Protection of American Interests in Mexico

April 7, 1938

Report Outline
Mexico&'s Seizure of Foreign Oil Holdings
American Investments in Mexico, 1876–1911
Protection of American Interests After 1911
Roosevelt Policy Toward Cardenas Regime

Mexico&'s Seizure of Foreign Oil Holdings

Importance of Forthcoming Plans for Identification

A Special Session of the Mexican Congress will convene at Mexico City on April 11 to prepare the legislative basis for indemnifying American and British petroleum companies for oil properties expropriated by the Mexican government on March 18. The course of future relations between the United States and Mexico will be largely governed by the success of the Mexican legislature in devising ways and means of assuring adequate compensation to American oil interests. This was made plain by Secretary of State Hull in a forceful note delivered to Mexico on March 29 in which he declared that this country expects payment to its nationals of “compensation representing fair, assured, and effective value” for the properties expropriated.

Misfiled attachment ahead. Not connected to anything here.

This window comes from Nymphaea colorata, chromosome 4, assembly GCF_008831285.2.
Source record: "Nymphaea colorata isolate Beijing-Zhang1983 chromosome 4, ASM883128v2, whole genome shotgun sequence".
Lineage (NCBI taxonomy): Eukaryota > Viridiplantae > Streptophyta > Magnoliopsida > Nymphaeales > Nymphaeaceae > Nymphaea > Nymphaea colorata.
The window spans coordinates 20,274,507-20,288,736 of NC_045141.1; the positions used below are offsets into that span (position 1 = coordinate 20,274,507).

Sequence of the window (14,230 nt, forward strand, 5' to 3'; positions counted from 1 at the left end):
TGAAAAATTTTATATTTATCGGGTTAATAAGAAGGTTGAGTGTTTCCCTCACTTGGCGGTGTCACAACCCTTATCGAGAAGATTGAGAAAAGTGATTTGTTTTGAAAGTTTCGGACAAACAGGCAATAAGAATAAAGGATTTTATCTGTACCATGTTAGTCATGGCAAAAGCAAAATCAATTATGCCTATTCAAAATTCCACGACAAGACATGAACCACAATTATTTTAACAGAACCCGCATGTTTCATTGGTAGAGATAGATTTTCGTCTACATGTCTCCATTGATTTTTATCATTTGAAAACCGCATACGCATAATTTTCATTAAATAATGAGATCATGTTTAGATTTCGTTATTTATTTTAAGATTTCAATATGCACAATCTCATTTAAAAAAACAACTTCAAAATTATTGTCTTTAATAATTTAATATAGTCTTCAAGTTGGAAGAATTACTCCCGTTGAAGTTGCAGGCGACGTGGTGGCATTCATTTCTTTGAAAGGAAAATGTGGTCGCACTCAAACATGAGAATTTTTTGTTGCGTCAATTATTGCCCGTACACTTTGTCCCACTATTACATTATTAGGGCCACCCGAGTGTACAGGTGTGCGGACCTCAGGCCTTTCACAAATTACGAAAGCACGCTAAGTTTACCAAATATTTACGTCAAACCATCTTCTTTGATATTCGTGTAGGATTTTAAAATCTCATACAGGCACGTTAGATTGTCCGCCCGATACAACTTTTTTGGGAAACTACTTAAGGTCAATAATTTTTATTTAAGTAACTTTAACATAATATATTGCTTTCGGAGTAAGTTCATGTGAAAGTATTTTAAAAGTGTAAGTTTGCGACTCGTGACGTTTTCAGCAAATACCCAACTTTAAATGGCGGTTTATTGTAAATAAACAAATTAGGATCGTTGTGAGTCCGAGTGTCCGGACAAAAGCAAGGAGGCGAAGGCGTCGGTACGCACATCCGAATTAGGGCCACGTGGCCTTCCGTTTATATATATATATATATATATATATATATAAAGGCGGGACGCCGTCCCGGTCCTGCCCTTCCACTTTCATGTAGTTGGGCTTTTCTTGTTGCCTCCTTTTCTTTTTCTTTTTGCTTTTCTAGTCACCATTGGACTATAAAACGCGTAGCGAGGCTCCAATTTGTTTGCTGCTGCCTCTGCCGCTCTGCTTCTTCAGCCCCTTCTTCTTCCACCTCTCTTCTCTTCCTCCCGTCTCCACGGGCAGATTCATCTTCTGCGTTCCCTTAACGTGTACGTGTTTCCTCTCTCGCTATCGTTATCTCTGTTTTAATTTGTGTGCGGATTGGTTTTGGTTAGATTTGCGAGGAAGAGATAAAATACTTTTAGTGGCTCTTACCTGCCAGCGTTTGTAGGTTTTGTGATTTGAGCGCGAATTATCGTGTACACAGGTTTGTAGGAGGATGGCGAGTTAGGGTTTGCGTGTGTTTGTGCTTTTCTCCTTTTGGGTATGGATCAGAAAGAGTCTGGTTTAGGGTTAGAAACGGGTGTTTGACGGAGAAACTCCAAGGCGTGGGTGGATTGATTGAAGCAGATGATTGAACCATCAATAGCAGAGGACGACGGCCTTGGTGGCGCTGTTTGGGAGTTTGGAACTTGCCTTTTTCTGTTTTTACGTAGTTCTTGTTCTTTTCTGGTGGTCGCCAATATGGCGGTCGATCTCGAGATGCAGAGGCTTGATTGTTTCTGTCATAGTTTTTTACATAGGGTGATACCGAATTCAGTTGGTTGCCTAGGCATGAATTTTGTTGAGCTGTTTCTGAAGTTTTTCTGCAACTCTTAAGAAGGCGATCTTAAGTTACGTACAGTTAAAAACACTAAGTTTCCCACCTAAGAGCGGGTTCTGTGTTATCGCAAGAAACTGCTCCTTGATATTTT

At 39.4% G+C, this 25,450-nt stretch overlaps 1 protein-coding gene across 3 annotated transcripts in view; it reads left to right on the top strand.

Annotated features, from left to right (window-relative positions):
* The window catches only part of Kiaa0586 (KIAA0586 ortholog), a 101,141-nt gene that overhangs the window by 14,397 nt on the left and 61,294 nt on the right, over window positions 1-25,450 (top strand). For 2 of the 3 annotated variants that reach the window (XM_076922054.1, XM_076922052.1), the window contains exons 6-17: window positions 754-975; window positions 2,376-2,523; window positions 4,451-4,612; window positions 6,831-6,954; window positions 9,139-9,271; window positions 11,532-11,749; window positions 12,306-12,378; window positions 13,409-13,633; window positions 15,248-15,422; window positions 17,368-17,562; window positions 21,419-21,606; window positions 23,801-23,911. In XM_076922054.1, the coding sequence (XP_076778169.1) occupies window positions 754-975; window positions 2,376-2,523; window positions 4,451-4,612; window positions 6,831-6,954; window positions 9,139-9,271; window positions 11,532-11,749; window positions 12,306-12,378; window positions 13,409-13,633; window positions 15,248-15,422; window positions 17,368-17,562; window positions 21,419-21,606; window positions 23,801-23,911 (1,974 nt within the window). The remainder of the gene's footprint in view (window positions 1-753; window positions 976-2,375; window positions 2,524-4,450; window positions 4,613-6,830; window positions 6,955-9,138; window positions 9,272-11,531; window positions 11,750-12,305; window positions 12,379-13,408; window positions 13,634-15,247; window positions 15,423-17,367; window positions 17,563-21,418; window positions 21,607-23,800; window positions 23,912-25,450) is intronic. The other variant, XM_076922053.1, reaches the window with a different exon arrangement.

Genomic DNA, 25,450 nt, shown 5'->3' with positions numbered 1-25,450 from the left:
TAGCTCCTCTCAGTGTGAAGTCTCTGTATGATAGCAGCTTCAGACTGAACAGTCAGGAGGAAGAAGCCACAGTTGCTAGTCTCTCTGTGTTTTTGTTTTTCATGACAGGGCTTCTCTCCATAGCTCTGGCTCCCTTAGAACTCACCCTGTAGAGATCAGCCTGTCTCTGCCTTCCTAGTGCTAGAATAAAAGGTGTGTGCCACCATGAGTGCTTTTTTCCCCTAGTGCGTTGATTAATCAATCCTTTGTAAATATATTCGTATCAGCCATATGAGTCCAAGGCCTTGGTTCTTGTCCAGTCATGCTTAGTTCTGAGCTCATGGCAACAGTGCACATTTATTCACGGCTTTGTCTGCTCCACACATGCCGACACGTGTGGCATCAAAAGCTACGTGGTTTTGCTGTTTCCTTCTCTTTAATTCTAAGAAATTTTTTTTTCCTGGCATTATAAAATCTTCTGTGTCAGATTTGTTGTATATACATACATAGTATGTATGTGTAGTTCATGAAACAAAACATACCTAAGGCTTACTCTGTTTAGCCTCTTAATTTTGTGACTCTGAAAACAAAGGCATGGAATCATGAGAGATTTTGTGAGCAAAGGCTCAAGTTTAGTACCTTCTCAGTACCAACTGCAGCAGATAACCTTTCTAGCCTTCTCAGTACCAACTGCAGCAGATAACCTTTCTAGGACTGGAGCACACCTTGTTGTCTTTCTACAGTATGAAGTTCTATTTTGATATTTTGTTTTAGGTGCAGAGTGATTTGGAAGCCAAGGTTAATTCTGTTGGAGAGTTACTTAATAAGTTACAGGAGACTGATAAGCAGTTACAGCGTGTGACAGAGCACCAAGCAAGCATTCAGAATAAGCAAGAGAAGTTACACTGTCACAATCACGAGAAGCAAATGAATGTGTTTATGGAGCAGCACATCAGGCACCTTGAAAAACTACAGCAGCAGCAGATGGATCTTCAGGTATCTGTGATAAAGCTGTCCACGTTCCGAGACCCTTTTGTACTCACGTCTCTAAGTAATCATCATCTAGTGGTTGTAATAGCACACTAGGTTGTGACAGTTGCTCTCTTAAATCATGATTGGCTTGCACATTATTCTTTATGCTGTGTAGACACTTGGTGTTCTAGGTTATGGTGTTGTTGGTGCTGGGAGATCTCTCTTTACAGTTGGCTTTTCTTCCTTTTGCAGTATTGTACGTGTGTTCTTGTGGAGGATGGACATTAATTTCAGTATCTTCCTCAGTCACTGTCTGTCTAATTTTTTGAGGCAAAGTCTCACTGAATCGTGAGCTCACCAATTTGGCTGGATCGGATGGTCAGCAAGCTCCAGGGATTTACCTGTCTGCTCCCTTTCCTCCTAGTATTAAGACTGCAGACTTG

In expropriating the entire foreign petroleum industry, the government of Mexico took over oil lands, equipment, and concessions valued by the companies at $450,000,000. Of the 17 foreign concerns involved, 11 are American, including subsidiaries of the Standard Oil companies of New Jersey and California and of the Sinclair-owned Consolidated Oil Corporation. The largest of the foreign companies involved is the Mexican Eagle Company, a subsidiary of the British-owned Royal Dutch-Shell group. Total American investments are valued by the companies at about $200,000,000, while British investments are estimated at roughly $250,000,000.

Origin of Dispute Leading to Expropriation Decree

Signing of the expropriation decree by-president Lazaro Cardenas on March 18 touched off the latest in a series of controversies over foreign exploitation of Mexico's oil resources which began in 1917 with the promulgation of a new constitution providing for nationalization of the country's petroleum deposits. Past efforts to apply the oil nationalization provision have twice—in 1919 and 1927—brought Mexico and the United States to the brink of war.

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